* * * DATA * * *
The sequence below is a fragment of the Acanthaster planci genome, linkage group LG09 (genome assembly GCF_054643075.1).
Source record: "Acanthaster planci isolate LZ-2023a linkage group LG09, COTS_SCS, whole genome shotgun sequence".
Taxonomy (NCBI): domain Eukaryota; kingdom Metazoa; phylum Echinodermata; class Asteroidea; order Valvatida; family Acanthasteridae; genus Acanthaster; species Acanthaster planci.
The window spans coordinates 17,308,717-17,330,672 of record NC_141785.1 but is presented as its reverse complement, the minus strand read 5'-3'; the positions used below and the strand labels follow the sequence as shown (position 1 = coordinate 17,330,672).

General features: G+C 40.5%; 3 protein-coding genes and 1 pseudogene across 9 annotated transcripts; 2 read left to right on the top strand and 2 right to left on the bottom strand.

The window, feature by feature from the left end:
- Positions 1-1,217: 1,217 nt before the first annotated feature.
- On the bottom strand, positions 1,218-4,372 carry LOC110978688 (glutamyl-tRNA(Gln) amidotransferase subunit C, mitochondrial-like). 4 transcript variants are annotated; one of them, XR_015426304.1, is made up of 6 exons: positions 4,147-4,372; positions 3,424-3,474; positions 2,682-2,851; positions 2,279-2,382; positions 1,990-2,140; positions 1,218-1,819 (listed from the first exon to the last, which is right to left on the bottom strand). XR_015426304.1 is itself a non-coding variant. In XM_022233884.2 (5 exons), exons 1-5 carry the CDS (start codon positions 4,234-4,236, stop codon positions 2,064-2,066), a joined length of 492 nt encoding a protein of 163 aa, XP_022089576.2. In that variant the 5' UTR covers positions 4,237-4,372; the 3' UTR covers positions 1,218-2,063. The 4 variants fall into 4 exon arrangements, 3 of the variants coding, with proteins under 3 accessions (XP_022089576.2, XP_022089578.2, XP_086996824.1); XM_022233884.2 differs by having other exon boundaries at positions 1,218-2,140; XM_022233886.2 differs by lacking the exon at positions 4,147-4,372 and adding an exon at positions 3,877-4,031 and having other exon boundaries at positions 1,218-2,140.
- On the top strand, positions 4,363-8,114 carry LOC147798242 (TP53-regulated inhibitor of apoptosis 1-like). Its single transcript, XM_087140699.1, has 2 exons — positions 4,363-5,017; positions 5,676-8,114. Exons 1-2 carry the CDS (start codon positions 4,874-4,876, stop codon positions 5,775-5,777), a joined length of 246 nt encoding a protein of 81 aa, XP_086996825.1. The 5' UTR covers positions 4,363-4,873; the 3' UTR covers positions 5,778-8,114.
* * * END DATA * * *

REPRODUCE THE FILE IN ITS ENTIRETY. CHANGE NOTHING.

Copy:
The sequence below is a fragment of the Acanthaster planci genome, linkage group LG09 (genome assembly GCF_054643075.1).
Source record: "Acanthaster planci isolate LZ-2023a linkage group LG09, COTS_SCS, whole genome shotgun sequence".
Taxonomy (NCBI): domain Eukaryota; kingdom Metazoa; phylum Echinodermata; class Asteroidea; order Valvatida; family Acanthasteridae; genus Acanthaster; species Acanthaster planci.
The window spans coordinates 17,308,717-17,330,672 of record NC_141785.1 but is presented as its reverse complement, the minus strand read 5'-3'; the positions used below and the strand labels follow the sequence as shown (position 1 = coordinate 17,330,672).

General features: G+C 40.5%; 3 protein-coding genes and 1 pseudogene across 9 annotated transcripts; 2 read left to right on the top strand and 2 right to left on the bottom strand.

The window, feature by feature from the left end:
- Positions 1-1,217: 1,217 nt before the first annotated feature.
- On the bottom strand, positions 1,218-4,372 carry LOC110978688 (glutamyl-tRNA(Gln) amidotransferase subunit C, mitochondrial-like). 4 transcript variants are annotated; one of them, XR_015426304.1, is made up of 6 exons: positions 4,147-4,372; positions 3,424-3,474; positions 2,682-2,851; positions 2,279-2,382; positions 1,990-2,140; positions 1,218-1,819 (listed from the first exon to the last, which is right to left on the bottom strand). XR_015426304.1 is itself a non-coding variant. In XM_022233884.2 (5 exons), exons 1-5 carry the CDS (start codon positions 4,234-4,236, stop codon positions 2,064-2,066), a joined length of 492 nt encoding a protein of 163 aa, XP_022089576.2. In that variant the 5' UTR covers positions 4,237-4,372; the 3' UTR covers positions 1,218-2,063. The 4 variants fall into 4 exon arrangements, 3 of the variants coding, with proteins under 3 accessions (XP_022089576.2, XP_022089578.2, XP_086996824.1); XM_022233884.2 differs by having other exon boundaries at positions 1,218-2,140; XM_022233886.2 differs by lacking the exon at positions 4,147-4,372 and adding an exon at positions 3,877-4,031 and having other exon boundaries at positions 1,218-2,140.
- On the top strand, positions 4,363-8,114 carry LOC147798242 (TP53-regulated inhibitor of apoptosis 1-like). Its single transcript, XM_087140699.1, has 2 exons — positions 4,363-5,017; positions 5,676-8,114. Exons 1-2 carry the CDS (start codon positions 4,874-4,876, stop codon positions 5,775-5,777), a joined length of 246 nt encoding a protein of 81 aa, XP_086996825.1. The 5' UTR covers positions 4,363-4,873; the 3' UTR covers positions 5,778-8,114.